How can we boost home care funding?


Would older Australians feel more comfortable contributing to additional care if the government chipped in?

Key Points


  • Older Australians overwhelmingly want to receive care at home 
  • A ‘Home Care Loans Scheme’ would give access to equity in your home at a cost recovery interest rate 

  • Government could kick-in additional funding for those accessing equity to boost funds for care at home 

Surveys of seniors has clearly and consistently shown a preference for remaining at home, rather than going into residential care – but how can we help older people achieve this?  

One idea National Seniors has been advocating, is to create a version of the existing Pension Loans Scheme to allow older people to unlock the equity in their home to pay for additional home care (over and above what the government subsidises). 

But is that enough and could the government do more to help? 

What is the Home Care Loans Scheme?


The federal government runs the Pension Loans Scheme through Centrelink to help eligible seniors unlock the equity in their home – however it’s little-known and little-used.  

Despite its name, it allows any person over pension age (self-funded retirees included) to boost their income through equity release. The annual limit is 150 per cent of the maximum pension and can be paid either as a fortnightly income or twice a year as a lump sum. The loan is eventually repaid through the estate when the home is sold.  

The scheme was recently improved to include a ‘no negative equity guarantee’ so home owners can never borrow more than the value of the home. This takes effect on 1 July 2022.

With the current interest rate sitting at 4.5 per cent – which many baulk at unless they are in dire straits – the scheme has, so far, had a low take up. Despite this, the government says it’s a market-competitive rate.  

Given the poor take up, National Seniors has suggested the federal government consider a targeted loans scheme – which we call the Home Care Loans Scheme – to allow those eligible for a Home Care Package (HCP) to be offered a reduced rate of interest.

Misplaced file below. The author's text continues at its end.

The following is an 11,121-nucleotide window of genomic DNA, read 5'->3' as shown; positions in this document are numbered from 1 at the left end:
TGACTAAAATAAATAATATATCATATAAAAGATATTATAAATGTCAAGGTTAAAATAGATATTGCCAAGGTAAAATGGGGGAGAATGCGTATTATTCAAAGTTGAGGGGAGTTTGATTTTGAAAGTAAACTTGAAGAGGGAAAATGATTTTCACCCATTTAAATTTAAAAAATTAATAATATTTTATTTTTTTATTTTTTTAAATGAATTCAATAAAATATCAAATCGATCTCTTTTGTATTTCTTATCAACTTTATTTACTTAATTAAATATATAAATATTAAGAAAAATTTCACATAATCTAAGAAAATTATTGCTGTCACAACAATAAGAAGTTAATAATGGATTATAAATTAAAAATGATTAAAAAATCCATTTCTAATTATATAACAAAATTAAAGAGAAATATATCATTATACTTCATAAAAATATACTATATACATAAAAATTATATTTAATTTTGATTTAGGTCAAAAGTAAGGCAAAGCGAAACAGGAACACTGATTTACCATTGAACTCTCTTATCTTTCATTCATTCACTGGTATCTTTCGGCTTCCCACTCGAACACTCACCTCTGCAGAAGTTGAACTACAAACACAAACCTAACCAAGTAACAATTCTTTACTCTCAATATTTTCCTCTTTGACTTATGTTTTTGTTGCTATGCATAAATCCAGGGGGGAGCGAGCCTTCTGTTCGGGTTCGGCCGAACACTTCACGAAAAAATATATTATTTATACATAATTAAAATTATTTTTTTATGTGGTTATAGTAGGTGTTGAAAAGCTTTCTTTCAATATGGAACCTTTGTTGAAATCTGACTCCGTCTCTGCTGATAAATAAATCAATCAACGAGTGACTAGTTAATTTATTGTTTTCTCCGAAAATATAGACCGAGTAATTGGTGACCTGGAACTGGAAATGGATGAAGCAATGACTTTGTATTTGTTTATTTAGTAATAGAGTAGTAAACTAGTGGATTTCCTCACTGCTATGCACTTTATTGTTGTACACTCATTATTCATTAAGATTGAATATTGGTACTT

This rate would be set on a cost-recovery basis – say 2 per cent – to make it more reasonable and attractive. This would help older Australians afford additional care and would be over and above what they get from an HCP. It could ensure they live a better life and stay out of residential care where possible. 

Could the government do more to help?


Can the government go further and provide additional funding for anyone willing to use the loans scheme to pay for additional care? 

Most people are willing to make a contribution to the cost of care, provided it’s reasonable. 

But what if the government offered to provide additional HCP funding at a rate of 50 cents for every dollar, accessed through the Home Care Loans Scheme (up to a limit)?  

For example, if a person on a Level 3 package – which currently costs the government about $34,200 – used the loans scheme to obtain $10,000 extra for care, they could get an additional $5,000 from the government. This would lift their total package to $49,200 – almost the equivalent of a Level 4 HCP.  

If they were on a Level 4 HCP and topped up their care using the scheme, they may even end up with more hours of direct care at home than in residential care. Remember, the Royal Commission was told the average hours of direct care was little more than 3 hours per day. 

When you go into residential care you pay 85 per cent of your pension (or the equivalent) in a daily fee – that’s more than $21,000 a year.  

We also know from the Royal Commission that around 14,000 people in one year went into residential aged care simply because they couldn’t get a Home Care Package. Helping people who want to be at home to stay in their own home instead of a residential care home is a rights issue – and must be addressed.  

What’s the cost?


While it would mean an additional outlay from the government, fewer people entering residential aged care would likely lead to longer-term cost savings. This cost could also be minimised by setting limits on how the government would contribute. 

If the government was to limit the contribution to $5,000 per person, the overall impact on the budget would be about $915 million per year if each of the 183,000 people currently with a package were to take up the offer (we don’t expect all would). 

At the same time, if each of the current HCP recipients took up the offer to draw on $10,000, this would inject $2.75 billion into the economy. 

There would be a cost in terms of servicing the debt, however this would be limited given current bond rates. 

The benefits of this idea go far beyond just the additional care provided. The extra money will flow through to the broader economy creating jobs and other economic benefits. People well cared for at home will also reduce overall aged care, health, and hospital costs.